Canterbury Bells

Canterbury Bells
Canterbury Bells represent Gratitude in the Language of Flowers

Thursday, August 30, 2012

When you see the photo of Ann Patchett on the book jacket of her latest book, State of Wonder, it’s hard to believe someone so lovely and feminine could write a book describing some horrific images.  I guess that is the power of imagination and skillful writing which she has proven in her previous books, most notably Bel Canto. (2001 Winner of PEN/Faulkner Award).

The main character in State of Wonder is Dr. Marina Singh, a 42-year old research scientist who does what has been described as “unremarkable” cholesterol research for a large pharmaceutical company in Eden Prairie, Minnesota. She is also having an affair with the company’s CEO, Mr. Fox, who comes across as bland as her tedious research.  In the opening paragraph, Mr. Fox informs Marina that her research assistant, Anders Eckman, has died mysteriously in a remote part of Brazil. Eckman was sent  there to report on the progress being made by Dr. Swenson in her quest for a fertility drug that could make the company billions.

After Marina and Mr. Fox visit Eckman’s widow to tell her of her husband’s death, (by way of a very brief letter and no explanation) Marina, with great trepidation, succumbs to Mr. Fox’s request that she go to Brazil to determine how Eckman died.  The widow’s plea for an explanation and the sight of his three small boys, as well as concern for her former research partner, causes Marina to accept the assignment she feels totally unsuited for. And with that her unremarkable life takes a twist and turn she could never have imagined.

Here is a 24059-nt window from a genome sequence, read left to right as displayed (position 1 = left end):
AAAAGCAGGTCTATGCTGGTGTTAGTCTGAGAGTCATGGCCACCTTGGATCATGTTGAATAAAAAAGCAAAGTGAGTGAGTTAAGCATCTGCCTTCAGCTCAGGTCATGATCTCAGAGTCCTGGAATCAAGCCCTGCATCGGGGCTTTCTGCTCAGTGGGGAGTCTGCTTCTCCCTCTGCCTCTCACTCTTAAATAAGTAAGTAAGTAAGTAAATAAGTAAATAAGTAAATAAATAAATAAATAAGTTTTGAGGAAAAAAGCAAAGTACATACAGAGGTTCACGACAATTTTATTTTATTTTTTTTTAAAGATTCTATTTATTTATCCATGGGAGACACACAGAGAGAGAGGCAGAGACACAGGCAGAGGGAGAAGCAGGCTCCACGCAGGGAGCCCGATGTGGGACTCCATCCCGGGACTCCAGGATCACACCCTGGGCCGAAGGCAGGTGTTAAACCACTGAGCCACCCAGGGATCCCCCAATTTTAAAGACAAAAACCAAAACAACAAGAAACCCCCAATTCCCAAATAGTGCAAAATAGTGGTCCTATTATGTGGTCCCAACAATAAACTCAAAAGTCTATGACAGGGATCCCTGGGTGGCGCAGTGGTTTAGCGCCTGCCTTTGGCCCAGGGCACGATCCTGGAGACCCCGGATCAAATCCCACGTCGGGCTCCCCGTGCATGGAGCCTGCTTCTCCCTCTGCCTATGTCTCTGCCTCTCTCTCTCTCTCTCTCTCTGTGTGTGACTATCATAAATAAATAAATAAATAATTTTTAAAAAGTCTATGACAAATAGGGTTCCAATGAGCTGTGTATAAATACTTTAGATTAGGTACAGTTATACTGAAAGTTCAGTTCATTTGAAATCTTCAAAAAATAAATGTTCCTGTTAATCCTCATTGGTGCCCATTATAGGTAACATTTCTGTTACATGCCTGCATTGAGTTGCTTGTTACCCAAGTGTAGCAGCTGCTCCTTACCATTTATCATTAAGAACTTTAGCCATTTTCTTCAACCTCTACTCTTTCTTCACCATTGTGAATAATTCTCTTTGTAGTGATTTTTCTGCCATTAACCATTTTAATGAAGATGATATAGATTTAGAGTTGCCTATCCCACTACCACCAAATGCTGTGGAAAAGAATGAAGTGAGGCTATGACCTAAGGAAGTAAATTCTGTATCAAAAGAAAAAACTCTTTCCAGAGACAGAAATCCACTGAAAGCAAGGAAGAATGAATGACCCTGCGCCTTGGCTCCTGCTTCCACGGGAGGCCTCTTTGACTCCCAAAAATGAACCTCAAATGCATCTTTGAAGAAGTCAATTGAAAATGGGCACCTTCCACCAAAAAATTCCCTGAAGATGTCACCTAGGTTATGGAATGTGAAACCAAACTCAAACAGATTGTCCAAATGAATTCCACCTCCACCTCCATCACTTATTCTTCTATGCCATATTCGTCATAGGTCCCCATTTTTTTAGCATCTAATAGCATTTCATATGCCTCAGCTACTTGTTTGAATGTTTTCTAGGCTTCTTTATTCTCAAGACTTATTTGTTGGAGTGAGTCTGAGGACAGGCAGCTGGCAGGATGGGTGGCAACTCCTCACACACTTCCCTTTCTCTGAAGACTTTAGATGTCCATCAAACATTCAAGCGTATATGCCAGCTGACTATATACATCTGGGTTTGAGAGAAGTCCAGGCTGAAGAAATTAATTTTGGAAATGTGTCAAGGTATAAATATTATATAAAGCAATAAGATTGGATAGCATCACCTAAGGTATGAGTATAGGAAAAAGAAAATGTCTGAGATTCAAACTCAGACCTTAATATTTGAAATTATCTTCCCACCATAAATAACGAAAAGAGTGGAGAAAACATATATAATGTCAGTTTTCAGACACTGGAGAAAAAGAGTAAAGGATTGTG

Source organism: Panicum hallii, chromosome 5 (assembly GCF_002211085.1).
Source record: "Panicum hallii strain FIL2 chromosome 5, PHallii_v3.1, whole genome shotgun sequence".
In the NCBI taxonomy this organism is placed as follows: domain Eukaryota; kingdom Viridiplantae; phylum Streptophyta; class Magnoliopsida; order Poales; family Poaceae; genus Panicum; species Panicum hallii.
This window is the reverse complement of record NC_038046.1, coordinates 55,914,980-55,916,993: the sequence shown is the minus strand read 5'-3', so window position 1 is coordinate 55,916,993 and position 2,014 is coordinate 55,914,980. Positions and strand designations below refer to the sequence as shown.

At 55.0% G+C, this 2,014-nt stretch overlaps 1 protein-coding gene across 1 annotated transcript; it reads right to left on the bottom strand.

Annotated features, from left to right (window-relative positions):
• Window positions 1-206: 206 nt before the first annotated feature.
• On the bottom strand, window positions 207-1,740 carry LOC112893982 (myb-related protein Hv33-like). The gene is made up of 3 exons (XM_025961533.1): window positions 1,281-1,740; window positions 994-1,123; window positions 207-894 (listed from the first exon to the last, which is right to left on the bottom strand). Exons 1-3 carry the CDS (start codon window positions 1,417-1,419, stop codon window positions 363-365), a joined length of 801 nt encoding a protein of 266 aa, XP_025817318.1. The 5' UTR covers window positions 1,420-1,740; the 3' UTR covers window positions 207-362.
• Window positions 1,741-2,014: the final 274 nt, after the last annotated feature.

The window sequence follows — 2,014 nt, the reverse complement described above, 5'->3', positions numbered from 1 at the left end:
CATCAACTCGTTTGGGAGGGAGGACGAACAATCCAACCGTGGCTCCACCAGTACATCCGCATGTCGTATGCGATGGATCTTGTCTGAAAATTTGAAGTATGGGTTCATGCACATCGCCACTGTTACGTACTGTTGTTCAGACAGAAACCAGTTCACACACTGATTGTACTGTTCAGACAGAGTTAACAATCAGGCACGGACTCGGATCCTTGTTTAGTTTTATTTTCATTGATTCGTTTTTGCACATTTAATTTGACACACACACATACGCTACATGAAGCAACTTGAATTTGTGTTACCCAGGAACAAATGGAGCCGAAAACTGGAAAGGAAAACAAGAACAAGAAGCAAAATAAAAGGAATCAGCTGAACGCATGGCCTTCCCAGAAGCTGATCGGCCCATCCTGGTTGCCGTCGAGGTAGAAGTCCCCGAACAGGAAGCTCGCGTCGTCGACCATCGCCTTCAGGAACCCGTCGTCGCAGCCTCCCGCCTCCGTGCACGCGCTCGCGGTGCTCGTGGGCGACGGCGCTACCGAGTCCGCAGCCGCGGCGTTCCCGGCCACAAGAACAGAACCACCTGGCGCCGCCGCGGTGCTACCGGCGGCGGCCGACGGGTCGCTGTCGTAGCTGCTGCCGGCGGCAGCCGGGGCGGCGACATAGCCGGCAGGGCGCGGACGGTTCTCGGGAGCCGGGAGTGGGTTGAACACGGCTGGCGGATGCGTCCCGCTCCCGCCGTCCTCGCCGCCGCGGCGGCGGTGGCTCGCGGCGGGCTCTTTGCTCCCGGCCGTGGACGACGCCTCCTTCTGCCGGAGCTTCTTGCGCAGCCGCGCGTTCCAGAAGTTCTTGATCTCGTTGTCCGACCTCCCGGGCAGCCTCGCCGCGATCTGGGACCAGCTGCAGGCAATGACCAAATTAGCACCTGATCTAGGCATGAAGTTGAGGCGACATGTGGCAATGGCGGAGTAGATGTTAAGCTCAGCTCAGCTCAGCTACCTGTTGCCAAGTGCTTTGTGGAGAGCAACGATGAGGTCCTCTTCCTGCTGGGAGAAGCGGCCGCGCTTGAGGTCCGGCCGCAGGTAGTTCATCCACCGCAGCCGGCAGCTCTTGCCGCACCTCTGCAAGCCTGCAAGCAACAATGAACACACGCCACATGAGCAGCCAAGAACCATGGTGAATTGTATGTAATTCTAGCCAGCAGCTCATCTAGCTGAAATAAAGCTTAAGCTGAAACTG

In a small tributary of the Amazon, the state of wonder kicks in as she begins a vivid and emotional trip.  Actually, even sooner as her plane lands, Marina imagines that “every insect in the Amazon lifted its head from the leaf it was masticating and turned a slender antenna in her direction.” As one reviewer comments, “Ms. Patchett’s true genius is her ability to write about situations that truly stretch incredibility but you end up believing every word.”

In order to understand the circumstances of Eckman’s death, Marina must first find Dr.Swenson and here a sub-plot develops. We discover that Marina and Dr. Swenson have a history dating back to Marina’s medical school days—a traumatic history Marina has tried to forget but now it resurfaces with a vengeance.  Dr. Swenson does not welcome any visitors but she comes to trust Marina with her closely guarded research of  the Lakashi tribe in which women continue to ovulate until their death, producing children well into their 60’s and 70’s.  Patchett’s natives are only semi-human; they don’t possess civilized language but make sounds less like words and more like the call and answer of fish.  But deep in the jungle we finally discover the secret of their fertility—a visual image that may continue to haunt you long after you read the book.

Meanwhile, not far up the river in another tributary is the tribe of sinister cannibals who present yet another if the cloud of insects, snake-infested rivers and malarial swamps are not frightening enough.  The suffocating atmosphere is integral to the story where the jungle could be considered a character in itself.

This has been called a novel of darkness to light as Marina tries to find answers for Eckman’s family while navigating her inner personal journey with as many twists and turns as the Amazon itself.  If you like adventure, something out of the ordinary and great escape this might be the book for you.

Elizabeth Gilbert, author of Eat, Pray, Love praises Patchett, saying, “Her moral code after all thrums throughout her novels—where characters are often called upon to summon up their decency, take a bold action and shift forever some stale old paradigm of power.”   Marina certainly achieves that in State of Wonder.

Ms. Patchett lives in Nashville Tennessee where she is co-owner of  Parnassus Books.  For more information and a list of all her books, visit

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